The property of a proposition of being universal or particular.
So, with that said, ‘quantity’ is a number. Meaning, you could have a large quantity of good or bad tracks. Quantity doesn’t = a ‘grade’ of quality.
The same could be said about the word ‘quality’… It doesn’t determine the ‘grade’ of.
Alright alright, I’ll stop with the splitting of hairs and technicalities.
The truth is, Quantity breeds quality. No one comes out the gate creating great music their very 1st try. Things takes time. You gotta learn the equipment, you experiment, you go through a trial and error phase. Repetition is key. The more you create, the more you learn, the better you become.
Take a look at professional athletes, dancers, speakers and so on. They spend countless hours perfecting their craft. Could you imagine how many routines and drills they do a day?
– Practice makes perfect
The more material you have the better chances you have of landing a gig. You don’t know what’s going to catch the ear of a ‘potential client’. Everyone has different tastes and projects have different needs.
I can’t tell you how many musicians I know that land production gigs simply because they had ‘more’. Were they the greatest songs ever heard? No, but the tracks are consistent and the clients were satisfied – that’s what matters.
If a client informs you of a project that needs x amount of tracks in a few hours are you going to tell them “no” because you can’t deliver your best work? Or, do you deliver what you can?
The client understands the risk. They understand the chances of getting your best work are slim. They just need to complete the project and, in many cases, the music doesn’t need to be spectacular, decent is good enough.
That last example is actually about an opportunity that was passed to me last week. I’m in position to supply a new reality show with a bunch of music and, the chances of placement are extremely high.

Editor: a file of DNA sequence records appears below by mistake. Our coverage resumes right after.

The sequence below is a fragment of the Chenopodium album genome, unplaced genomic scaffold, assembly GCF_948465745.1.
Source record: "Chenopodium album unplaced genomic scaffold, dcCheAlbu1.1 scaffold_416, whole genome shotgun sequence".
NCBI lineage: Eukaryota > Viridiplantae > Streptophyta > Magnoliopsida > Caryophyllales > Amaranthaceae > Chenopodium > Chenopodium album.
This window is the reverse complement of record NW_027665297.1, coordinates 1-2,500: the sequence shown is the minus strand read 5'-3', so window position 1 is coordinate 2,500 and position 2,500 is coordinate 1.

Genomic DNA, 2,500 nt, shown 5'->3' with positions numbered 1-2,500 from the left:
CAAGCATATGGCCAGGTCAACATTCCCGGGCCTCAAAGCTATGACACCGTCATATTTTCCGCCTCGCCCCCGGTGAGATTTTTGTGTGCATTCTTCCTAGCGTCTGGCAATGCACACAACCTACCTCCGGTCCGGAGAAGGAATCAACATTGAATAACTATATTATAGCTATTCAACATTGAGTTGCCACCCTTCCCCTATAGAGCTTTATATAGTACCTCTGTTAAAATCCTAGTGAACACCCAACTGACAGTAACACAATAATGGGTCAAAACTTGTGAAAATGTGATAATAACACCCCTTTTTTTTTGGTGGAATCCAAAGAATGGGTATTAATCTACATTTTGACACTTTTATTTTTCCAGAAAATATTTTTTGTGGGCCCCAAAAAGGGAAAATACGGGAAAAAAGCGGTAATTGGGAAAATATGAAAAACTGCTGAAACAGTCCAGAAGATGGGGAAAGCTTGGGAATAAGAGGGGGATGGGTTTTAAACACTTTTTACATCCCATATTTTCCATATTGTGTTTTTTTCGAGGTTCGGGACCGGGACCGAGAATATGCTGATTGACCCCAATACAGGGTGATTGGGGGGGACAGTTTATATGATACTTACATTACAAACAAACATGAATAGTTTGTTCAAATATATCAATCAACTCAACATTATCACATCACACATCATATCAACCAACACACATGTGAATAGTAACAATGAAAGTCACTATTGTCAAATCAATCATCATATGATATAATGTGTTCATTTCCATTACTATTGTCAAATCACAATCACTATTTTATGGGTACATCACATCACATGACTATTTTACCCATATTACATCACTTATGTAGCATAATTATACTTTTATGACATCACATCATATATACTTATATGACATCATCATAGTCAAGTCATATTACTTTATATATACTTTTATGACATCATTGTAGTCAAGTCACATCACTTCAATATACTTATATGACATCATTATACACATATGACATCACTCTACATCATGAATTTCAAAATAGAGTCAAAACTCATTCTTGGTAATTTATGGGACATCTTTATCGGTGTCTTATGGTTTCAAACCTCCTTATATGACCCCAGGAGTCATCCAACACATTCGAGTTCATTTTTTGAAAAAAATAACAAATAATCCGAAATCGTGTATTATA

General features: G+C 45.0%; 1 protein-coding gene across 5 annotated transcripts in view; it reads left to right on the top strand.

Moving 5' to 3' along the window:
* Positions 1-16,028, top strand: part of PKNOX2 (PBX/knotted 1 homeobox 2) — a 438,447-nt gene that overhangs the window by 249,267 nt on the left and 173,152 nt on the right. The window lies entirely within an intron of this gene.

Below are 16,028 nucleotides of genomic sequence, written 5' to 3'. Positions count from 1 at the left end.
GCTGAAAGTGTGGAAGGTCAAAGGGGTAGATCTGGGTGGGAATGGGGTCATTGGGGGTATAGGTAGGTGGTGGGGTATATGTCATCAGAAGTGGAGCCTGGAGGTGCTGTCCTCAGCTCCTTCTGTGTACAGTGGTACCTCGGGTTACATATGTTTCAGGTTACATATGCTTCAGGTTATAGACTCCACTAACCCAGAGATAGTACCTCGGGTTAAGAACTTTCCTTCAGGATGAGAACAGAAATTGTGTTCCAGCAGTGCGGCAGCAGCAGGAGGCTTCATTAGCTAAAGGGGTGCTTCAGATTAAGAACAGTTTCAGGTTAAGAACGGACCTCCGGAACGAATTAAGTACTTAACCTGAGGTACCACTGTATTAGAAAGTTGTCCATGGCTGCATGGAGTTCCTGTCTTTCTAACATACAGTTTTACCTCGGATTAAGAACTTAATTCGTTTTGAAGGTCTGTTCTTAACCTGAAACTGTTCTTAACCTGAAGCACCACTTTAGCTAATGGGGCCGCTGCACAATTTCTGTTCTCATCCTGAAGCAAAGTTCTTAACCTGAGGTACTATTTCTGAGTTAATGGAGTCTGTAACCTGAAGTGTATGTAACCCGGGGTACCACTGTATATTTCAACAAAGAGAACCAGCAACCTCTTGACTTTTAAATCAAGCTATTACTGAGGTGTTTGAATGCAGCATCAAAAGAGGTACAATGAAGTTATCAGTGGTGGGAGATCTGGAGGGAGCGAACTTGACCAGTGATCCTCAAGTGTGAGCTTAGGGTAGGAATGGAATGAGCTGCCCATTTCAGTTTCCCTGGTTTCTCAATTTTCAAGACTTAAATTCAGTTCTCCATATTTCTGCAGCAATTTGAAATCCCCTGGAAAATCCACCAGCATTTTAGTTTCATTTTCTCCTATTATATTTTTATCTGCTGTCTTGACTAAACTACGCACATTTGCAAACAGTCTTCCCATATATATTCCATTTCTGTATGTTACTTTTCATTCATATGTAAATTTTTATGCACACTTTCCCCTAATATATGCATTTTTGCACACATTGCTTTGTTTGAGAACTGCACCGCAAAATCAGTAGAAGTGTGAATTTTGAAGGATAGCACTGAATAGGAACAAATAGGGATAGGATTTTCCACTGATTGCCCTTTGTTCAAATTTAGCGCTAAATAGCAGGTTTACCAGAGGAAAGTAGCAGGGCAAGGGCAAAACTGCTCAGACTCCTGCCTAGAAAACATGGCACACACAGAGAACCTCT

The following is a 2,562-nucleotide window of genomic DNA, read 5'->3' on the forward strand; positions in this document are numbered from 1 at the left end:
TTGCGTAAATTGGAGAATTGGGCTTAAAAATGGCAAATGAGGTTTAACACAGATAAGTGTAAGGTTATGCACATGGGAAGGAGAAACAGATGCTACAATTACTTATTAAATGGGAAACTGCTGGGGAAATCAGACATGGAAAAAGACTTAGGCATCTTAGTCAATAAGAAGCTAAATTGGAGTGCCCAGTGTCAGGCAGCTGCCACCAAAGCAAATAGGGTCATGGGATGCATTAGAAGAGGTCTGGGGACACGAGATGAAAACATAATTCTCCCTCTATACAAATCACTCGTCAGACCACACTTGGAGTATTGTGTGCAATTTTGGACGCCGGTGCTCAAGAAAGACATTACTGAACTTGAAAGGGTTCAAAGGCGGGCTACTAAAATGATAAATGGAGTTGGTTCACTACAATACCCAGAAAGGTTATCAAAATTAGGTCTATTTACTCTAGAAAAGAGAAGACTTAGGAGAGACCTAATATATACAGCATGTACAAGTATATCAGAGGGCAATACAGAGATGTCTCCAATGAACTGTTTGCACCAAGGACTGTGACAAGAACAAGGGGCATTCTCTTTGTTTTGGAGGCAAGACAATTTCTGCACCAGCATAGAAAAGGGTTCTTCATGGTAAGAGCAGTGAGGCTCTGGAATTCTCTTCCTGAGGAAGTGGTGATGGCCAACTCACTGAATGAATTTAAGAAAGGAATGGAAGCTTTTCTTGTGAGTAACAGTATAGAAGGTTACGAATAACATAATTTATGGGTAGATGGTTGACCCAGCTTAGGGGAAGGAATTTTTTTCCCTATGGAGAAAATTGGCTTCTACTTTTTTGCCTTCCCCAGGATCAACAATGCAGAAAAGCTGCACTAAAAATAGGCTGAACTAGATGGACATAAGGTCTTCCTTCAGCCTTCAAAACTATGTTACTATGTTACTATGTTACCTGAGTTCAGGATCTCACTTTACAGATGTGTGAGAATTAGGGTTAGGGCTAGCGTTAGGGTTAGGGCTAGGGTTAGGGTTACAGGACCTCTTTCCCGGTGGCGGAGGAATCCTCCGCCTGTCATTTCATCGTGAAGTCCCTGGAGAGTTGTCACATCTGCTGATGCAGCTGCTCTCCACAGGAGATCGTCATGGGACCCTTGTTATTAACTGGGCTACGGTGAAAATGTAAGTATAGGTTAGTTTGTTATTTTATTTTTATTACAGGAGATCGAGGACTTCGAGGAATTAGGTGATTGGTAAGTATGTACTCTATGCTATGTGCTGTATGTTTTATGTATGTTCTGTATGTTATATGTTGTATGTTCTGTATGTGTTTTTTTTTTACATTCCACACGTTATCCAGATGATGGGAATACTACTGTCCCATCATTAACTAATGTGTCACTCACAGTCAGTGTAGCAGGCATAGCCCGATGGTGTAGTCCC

How did this opportunity come about? Well, it was put in my lap (basically) I wrote a post about music libraries giving me their client base ← you should read it.
Had I said no to this project simply because of the time frame and personal pride. I’d be missing out on a huge opportunity.
Short video I created on the topic
Music: Quality Vs Quantity (Finding A Balance)
Finding a balance comes easy if you’re a lover of technology and audio as a whole because you’re just excited about creation. I think the struggle comes into play when you become prejudice.
There’s a lot of it in this industry
Purists generally hate change and will devalue anything short of their training and expertise that gains popularity.
Think about it…….
So as a creator of music where do you stand? What is your take on the debate (quality vs quantity)?
If you work in another field, your input is still welcome and valid. What is your take on quality vs quantity?
The reasoning behind this post is to get people to think rather than following the herd (as most do). Looking forward to reading your replies.